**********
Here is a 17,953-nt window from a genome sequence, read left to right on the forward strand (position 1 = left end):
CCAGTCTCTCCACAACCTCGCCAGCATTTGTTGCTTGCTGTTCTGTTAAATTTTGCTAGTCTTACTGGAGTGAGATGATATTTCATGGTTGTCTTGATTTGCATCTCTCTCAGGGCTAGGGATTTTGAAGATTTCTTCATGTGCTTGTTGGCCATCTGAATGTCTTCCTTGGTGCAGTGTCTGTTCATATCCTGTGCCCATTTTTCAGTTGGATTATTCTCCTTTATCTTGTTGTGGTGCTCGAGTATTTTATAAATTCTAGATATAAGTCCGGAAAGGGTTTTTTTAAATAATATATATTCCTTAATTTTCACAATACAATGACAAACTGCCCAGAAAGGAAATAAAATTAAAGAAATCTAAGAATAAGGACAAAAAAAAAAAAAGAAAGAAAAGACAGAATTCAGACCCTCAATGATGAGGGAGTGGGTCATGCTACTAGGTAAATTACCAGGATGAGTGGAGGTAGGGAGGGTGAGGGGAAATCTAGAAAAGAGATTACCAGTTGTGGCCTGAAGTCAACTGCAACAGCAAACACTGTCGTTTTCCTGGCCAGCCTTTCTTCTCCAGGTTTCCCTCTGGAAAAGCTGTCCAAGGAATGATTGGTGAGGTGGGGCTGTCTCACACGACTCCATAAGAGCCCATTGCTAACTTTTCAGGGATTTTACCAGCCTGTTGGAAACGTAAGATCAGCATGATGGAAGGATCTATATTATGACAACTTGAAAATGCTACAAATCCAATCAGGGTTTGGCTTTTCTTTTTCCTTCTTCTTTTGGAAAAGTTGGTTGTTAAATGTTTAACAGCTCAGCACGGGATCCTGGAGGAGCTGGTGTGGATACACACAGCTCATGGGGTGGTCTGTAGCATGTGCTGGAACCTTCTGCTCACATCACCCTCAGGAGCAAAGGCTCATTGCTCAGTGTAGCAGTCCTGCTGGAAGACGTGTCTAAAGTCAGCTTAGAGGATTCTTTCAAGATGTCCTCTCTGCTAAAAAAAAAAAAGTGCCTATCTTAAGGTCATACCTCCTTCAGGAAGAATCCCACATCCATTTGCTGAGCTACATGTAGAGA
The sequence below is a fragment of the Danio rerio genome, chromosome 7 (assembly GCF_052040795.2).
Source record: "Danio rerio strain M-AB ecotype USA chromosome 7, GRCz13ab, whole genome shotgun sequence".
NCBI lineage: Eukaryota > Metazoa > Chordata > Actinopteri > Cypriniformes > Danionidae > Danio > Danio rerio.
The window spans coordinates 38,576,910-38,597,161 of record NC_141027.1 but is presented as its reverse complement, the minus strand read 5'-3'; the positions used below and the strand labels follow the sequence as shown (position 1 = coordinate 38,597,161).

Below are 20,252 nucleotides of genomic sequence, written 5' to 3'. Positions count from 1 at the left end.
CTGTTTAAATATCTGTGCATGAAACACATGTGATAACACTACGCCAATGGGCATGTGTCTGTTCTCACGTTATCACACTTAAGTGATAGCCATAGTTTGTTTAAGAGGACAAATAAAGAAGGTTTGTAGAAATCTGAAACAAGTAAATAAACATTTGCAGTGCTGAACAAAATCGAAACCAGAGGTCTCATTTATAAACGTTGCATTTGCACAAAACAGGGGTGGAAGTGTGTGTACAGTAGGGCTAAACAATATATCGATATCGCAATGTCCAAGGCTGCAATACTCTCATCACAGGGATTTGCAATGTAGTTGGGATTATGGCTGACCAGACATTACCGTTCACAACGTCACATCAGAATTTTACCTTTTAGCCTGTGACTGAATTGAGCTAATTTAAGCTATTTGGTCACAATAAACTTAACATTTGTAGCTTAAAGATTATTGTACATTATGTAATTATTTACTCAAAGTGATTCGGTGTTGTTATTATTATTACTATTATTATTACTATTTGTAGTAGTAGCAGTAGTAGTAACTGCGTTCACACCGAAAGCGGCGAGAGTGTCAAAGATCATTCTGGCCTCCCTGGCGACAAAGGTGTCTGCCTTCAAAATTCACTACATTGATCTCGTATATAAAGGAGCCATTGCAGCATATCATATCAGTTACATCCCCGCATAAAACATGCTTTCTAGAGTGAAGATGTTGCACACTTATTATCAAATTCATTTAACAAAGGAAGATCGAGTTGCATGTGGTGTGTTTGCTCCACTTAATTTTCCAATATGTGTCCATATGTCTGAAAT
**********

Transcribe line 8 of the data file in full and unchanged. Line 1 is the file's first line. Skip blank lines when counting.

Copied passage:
CTGTTTAAATATCTGTGCATGAAACACATGTGATAACACTACGCCAATGGGCATGTGTCTGTTCTCACGTTATCACACTTAAGTGATAGCCATAGTTTGTTTAAGAGGACAAATAAAGAAGGTTTGTAGAAATCTGAAACAAGTAAATAAACATTTGCAGTGCTGAACAAAATCGAAACCAGAGGTCTCATTTATAAACGTTGCATTTGCACAAAACAGGGGTGGAAGTGTGTGTACAGTAGGGCTAAACAATATATCGATATCGCAATGTCCAAGGCTGCAATACTCTCATCACAGGGATTTGCAATGTAGTTGGGATTATGGCTGACCAGACATTACCGTTCACAACGTCACATCAGAATTTTACCTTTTAGCCTGTGACTGAATTGAGCTAATTTAAGCTATTTGGTCACAATAAACTTAACATTTGTAGCTTAAAGATTATTGTACATTATGTAATTATTTACTCAAAGTGATTCGGTGTTGTTATTATTATTACTATTATTATTACTATTTGTAGTAGTAGCAGTAGTAGTAACTGCGTTCACACCGAAAGCGGCGAGAGTGTCAAAGATCATTCTGGCCTCCCTGGCGACAAAGGTGTCTGCCTTCAAAATTCACTACATTGATCTCGTATATAAAGGAGCCATTGCAGCATATCATATCAGTTACATCCCCGCATAAAACATGCTTTCTAGAGTGAAGATGTTGCACACTTATTATCAAATTCATTTAACAAAGGAAGATCGAGTTGCATGTGGTGTGTTTGCTCCACTTAATTTTCCAATATGTGTCCATATGTCTGAAAT